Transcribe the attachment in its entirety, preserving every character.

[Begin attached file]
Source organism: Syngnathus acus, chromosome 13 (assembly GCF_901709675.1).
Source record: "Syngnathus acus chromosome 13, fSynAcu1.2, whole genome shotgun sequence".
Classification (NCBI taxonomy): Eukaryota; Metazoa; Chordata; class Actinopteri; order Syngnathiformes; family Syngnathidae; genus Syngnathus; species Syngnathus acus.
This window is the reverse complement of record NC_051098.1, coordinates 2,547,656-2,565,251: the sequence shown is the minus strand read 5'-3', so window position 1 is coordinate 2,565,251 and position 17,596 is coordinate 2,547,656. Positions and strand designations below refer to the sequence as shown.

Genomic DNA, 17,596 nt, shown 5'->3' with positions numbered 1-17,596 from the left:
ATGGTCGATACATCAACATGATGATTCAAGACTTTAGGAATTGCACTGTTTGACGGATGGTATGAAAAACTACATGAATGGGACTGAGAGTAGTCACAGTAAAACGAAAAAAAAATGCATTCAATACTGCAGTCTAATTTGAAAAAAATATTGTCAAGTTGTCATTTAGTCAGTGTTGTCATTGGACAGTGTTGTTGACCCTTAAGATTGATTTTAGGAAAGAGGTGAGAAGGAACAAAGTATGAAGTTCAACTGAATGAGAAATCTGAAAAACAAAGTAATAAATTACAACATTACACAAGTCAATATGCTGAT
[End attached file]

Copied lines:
Source organism: Syngnathus acus, chromosome 13 (assembly GCF_901709675.1).
Source record: "Syngnathus acus chromosome 13, fSynAcu1.2, whole genome shotgun sequence".
Classification (NCBI taxonomy): Eukaryota; Metazoa; Chordata; class Actinopteri; order Syngnathiformes; family Syngnathidae; genus Syngnathus; species Syngnathus acus.
This window is the reverse complement of record NC_051098.1, coordinates 2,547,656-2,565,251: the sequence shown is the minus strand read 5'-3', so window position 1 is coordinate 2,565,251 and position 17,596 is coordinate 2,547,656. Positions and strand designations below refer to the sequence as shown.

Genomic DNA, 17,596 nt, shown 5'->3' with positions numbered 1-17,596 from the left:
ATGGTCGATACATCAACATGATGATTCAAGACTTTAGGAATTGCACTGTTTGACGGATGGTATGAAAAACTACATGAATGGGACTGAGAGTAGTCACAGTAAAACGAAAAAAAAATGCATTCAATACTGCAGTCTAATTTGAAAAAAATATTGTCAAGTTGTCATTTAGTCAGTGTTGTCATTGGACAGTGTTGTTGACCCTTAAGATTGATTTTAGGAAAGAGGTGAGAAGGAACAAAGTATGAAGTTCAACTGAATGAGAAATCTGAAAAACAAAGTAATAAATTACAACATTACACAAGTCAATATGCTGAT